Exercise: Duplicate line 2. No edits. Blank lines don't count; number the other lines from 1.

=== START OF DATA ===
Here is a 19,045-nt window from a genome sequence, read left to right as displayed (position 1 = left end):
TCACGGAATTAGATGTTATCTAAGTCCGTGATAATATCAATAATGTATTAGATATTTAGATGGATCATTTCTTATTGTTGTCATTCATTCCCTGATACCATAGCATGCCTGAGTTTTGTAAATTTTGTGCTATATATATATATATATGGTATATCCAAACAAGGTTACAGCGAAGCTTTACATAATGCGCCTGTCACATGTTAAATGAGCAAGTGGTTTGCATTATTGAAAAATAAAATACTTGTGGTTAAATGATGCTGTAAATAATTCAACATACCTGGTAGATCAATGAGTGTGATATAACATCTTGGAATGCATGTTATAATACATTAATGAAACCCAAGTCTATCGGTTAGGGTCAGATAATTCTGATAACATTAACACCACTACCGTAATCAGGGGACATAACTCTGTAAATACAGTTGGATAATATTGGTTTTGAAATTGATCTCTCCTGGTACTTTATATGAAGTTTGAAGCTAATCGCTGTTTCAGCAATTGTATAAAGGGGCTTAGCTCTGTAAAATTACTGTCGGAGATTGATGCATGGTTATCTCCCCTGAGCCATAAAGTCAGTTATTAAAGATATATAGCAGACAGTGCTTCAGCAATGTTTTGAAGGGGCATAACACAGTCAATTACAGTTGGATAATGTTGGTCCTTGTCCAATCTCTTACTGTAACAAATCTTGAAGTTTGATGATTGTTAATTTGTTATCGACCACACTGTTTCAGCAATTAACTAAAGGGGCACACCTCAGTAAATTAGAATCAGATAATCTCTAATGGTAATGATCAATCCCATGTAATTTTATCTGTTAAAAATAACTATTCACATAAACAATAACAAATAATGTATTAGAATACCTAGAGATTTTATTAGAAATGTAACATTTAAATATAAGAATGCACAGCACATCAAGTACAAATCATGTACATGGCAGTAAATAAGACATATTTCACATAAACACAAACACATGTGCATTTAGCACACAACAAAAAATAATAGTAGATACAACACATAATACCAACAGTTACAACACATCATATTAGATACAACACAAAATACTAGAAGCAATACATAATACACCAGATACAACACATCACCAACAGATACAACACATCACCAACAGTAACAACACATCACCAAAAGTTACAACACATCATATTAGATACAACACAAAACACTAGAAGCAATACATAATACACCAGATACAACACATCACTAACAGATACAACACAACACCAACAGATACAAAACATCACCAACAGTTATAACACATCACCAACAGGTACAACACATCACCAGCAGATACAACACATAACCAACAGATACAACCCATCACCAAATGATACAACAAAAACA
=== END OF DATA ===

TCACGGAATTAGATGTTATCTAAGTCCGTGATAATATCAATAATGTATTAGATATTTAGATGGATCATTTCTTATTGTTGTCATTCATTCCCTGATACCATAGCATGCCTGAGTTTTGTAAATTTTGTGCTATATATATATATATATGGTATATCCAAACAAGGTTACAGCGAAGCTTTACATAATGCGCCTGTCACATGTTAAATGAGCAAGTGGTTTGCATTATTGAAAAATAAAATACTTGTGGTTAAATGATGCTGTAAATAATTCAACATACCTGGTAGATCAATGAGTGTGATATAACATCTTGGAATGCATGTTATAATACATTAATGAAACCCAAGTCTATCGGTTAGGGTCAGATAATTCTGATAACATTAACACCACTACCGTAATCAGGGGACATAACTCTGTAAATACAGTTGGATAATATTGGTTTTGAAATTGATCTCTCCTGGTACTTTATATGAAGTTTGAAGCTAATCGCTGTTTCAGCAATTGTATAAAGGGGCTTAGCTCTGTAAAATTACTGTCGGAGATTGATGCATGGTTATCTCCCCTGAGCCATAAAGTCAGTTATTAAAGATATATAGCAGACAGTGCTTCAGCAATGTTTTGAAGGGGCATAACACAGTCAATTACAGTTGGATAATGTTGGTCCTTGTCCAATCTCTTACTGTAACAAATCTTGAAGTTTGATGATTGTTAATTTGTTATCGACCACACTGTTTCAGCAATTAACTAAAGGGGCACACCTCAGTAAATTAGAATCAGATAATCTCTAATGGTAATGATCAATCCCATGTAATTTTATCTGTTAAAAATAACTATTCACATAAACAATAACAAATAATGTATTAGAATACCTAGAGATTTTATTAGAAATGTAACATTTAAATATAAGAATGCACAGCACATCAAGTACAAATCATGTACATGGCAGTAAATAAGACATATTTCACATAAACACAAACACATGTGCATTTAGCACACAACAAAAAATAATAGTAGATACAACACATAATACCAACAGTTACAACACATCATATTAGATACAACACAAAATACTAGAAGCAATACATAATACACCAGATACAACACATCACCAACAGATACAACACATCACCAACAGTAACAACACATCACCAAAAGTTACAACACATCATATTAGATACAACACAAAACACTAGAAGCAATACATAATACACCAGATACAACACATCACTAACAGATACAACACAACACCAACAGATACAAAACATCACCAACAGTTATAACACATCACCAACAGGTACAACACATCACCAGCAGATACAACACATAACCAACAGATACAACCCATCACCAAATGATACAACAAAAACA